The Spanish economy has now enjoyed almost four straight years of growth following a 0.9% increase in GDP in the second quarter and 3.1% in the last 12 months, according to the National Accounting figures published by the INE [National Statistics Institute].
This means the rate of growth has increased by one-tenth in both the annual and the quarterly rate, thus maintaining a favorable growth differential for Spain with the Eurozone average.
According to the Spanish government, growth is thus balanced, with an improvement in the contribution of domestic demand, while the foreign trade sector maintains a positive contribution for the fifth straight quarter. Employment is growing at an annual rate of 2.8%, three-tenths higher than in the first quarter, with the creation of 480,000 full-time equivalent jobs in the last year.
Following these results, the Spanish economy has recovered the level of income prior to the crisis; in other words, since the maximum figure posted in the second quarter of 2008. GDP is 1% higher than at the end of 2007, although it must still recover between 15 and 20% more, from when it stopped growing during the five years of recession suffered by the Spanish economy. The rate of 3.1% in the second quarter means this process has been speeded up and means that the forecast of 3% as an annual average will easily be achieved. Furthermore, Spain’s positive differential with the European Union and Eurozone averages is maintained, having posted growth of 2.3% and 2.2% respectively in the second quarter.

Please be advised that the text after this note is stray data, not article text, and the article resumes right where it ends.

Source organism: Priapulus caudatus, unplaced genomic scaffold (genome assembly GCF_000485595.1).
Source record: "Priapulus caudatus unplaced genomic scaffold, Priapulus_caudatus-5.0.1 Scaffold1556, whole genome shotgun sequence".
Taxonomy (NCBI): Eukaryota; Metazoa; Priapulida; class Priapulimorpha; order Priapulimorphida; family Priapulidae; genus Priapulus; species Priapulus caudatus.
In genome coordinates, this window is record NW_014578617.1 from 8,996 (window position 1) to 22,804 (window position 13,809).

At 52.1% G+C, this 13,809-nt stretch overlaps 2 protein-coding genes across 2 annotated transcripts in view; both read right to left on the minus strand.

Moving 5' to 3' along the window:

The composition of this growth remains balanced, with a slight improvement of one-tenth in the contribution from domestic demand, which has reached 2.4 percentage points. Growth in household consumption has remained steady at 2.5% over the last 12 months, while investment continues to be the most dynamic component, with growth of 3.4%, although this has slowed by half a point. Within the heading of investment, capital goods is the most active segment, with growth of 4.1% over the last year, 1.3 points less than in the first quarter. The growth rate of investment in construction has increased by one-tenth to 3% in the last year.
The contribution to economic growth from external demand remains steady at 0.7 points, thus posting five straight quarters in positive figures. Despite the strong growth of the Spanish economy, the foreign trade sector does not detract from this growth, in fact quite the opposite. This is an unprecedented event for the Spanish economy, which had not occurred in previous periods of growth, thus reflecting that the current model is sustainable and balanced. Both exports and imports have slowed their growth by around three points, although the sale of goods and services abroad are growing faster (4.5%) than imports (2.8%).
Practically all growth is translating into job creation, which has grown by 2.8% in the last 12 months. This rate is three-tenths faster than in the first quarter of the year. Job creation stands at 480,000 new full-time equivalent jobs in the last year. The number of hours actually worked continues to rise, by 1.7%, one-tenth less than in the previous quarter.
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